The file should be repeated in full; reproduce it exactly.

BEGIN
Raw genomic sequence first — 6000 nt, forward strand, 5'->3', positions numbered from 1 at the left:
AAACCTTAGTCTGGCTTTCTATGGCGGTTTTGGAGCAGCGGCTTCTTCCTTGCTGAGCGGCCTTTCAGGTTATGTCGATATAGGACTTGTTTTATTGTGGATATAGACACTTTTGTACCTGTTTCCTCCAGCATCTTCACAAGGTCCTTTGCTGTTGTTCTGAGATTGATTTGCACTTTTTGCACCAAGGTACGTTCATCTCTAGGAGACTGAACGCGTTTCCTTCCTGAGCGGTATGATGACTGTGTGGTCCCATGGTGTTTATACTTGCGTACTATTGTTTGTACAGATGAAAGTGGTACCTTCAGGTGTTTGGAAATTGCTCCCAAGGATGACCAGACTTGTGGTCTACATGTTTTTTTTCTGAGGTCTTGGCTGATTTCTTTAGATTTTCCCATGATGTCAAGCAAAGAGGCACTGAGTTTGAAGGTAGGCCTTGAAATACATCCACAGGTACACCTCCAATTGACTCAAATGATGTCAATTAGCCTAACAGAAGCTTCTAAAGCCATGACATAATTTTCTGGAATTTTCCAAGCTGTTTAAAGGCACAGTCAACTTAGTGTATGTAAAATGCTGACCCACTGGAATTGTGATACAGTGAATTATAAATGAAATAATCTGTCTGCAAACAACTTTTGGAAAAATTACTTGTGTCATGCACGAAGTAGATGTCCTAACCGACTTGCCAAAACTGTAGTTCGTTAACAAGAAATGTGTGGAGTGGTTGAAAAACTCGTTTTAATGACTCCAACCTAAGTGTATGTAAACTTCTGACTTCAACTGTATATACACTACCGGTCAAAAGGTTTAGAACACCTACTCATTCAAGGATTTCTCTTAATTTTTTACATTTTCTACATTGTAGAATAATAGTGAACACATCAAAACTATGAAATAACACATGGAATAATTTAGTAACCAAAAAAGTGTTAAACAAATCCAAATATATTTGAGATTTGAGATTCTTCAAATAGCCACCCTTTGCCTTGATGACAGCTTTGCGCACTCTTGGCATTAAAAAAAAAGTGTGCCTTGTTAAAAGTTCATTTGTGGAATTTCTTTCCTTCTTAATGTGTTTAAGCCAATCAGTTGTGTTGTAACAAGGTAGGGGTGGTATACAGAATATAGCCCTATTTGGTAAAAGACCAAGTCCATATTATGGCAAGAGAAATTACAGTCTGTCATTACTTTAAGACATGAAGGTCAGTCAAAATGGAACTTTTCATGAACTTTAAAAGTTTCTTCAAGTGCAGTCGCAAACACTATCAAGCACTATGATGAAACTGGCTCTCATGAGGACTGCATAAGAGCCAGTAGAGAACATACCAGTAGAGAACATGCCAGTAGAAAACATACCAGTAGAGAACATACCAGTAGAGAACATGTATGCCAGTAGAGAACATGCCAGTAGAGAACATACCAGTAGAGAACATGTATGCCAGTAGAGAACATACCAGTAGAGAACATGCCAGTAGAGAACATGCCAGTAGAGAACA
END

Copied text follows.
Raw genomic sequence first — 6000 nt, forward strand, 5'->3', positions numbered from 1 at the left:
AAACCTTAGTCTGGCTTTCTATGGCGGTTTTGGAGCAGCGGCTTCTTCCTTGCTGAGCGGCCTTTCAGGTTATGTCGATATAGGACTTGTTTTATTGTGGATATAGACACTTTTGTACCTGTTTCCTCCAGCATCTTCACAAGGTCCTTTGCTGTTGTTCTGAGATTGATTTGCACTTTTTGCACCAAGGTACGTTCATCTCTAGGAGACTGAACGCGTTTCCTTCCTGAGCGGTATGATGACTGTGTGGTCCCATGGTGTTTATACTTGCGTACTATTGTTTGTACAGATGAAAGTGGTACCTTCAGGTGTTTGGAAATTGCTCCCAAGGATGACCAGACTTGTGGTCTACATGTTTTTTTTCTGAGGTCTTGGCTGATTTCTTTAGATTTTCCCATGATGTCAAGCAAAGAGGCACTGAGTTTGAAGGTAGGCCTTGAAATACATCCACAGGTACACCTCCAATTGACTCAAATGATGTCAATTAGCCTAACAGAAGCTTCTAAAGCCATGACATAATTTTCTGGAATTTTCCAAGCTGTTTAAAGGCACAGTCAACTTAGTGTATGTAAAATGCTGACCCACTGGAATTGTGATACAGTGAATTATAAATGAAATAATCTGTCTGCAAACAACTTTTGGAAAAATTACTTGTGTCATGCACGAAGTAGATGTCCTAACCGACTTGCCAAAACTGTAGTTCGTTAACAAGAAATGTGTGGAGTGGTTGAAAAACTCGTTTTAATGACTCCAACCTAAGTGTATGTAAACTTCTGACTTCAACTGTATATACACTACCGGTCAAAAGGTTTAGAACACCTACTCATTCAAGGATTTCTCTTAATTTTTTACATTTTCTACATTGTAGAATAATAGTGAACACATCAAAACTATGAAATAACACATGGAATAATTTAGTAACCAAAAAAGTGTTAAACAAATCCAAATATATTTGAGATTTGAGATTCTTCAAATAGCCACCCTTTGCCTTGATGACAGCTTTGCGCACTCTTGGCATTAAAAAAAAAGTGTGCCTTGTTAAAAGTTCATTTGTGGAATTTCTTTCCTTCTTAATGTGTTTAAGCCAATCAGTTGTGTTGTAACAAGGTAGGGGTGGTATACAGAATATAGCCCTATTTGGTAAAAGACCAAGTCCATATTATGGCAAGAGAAATTACAGTCTGTCATTACTTTAAGACATGAAGGTCAGTCAAAATGGAACTTTTCATGAACTTTAAAAGTTTCTTCAAGTGCAGTCGCAAACACTATCAAGCACTATGATGAAACTGGCTCTCATGAGGACTGCATAAGAGCCAGTAGAGAACATACCAGTAGAGAACATGCCAGTAGAAAACATACCAGTAGAGAACATACCAGTAGAGAACATGTATGCCAGTAGAGAACATGCCAGTAGAGAACATACCAGTAGAGAACATGTATGCCAGTAGAGAACATACCAGTAGAGAACATGCCAGTAGAGAACATGCCAGTAGAGAACA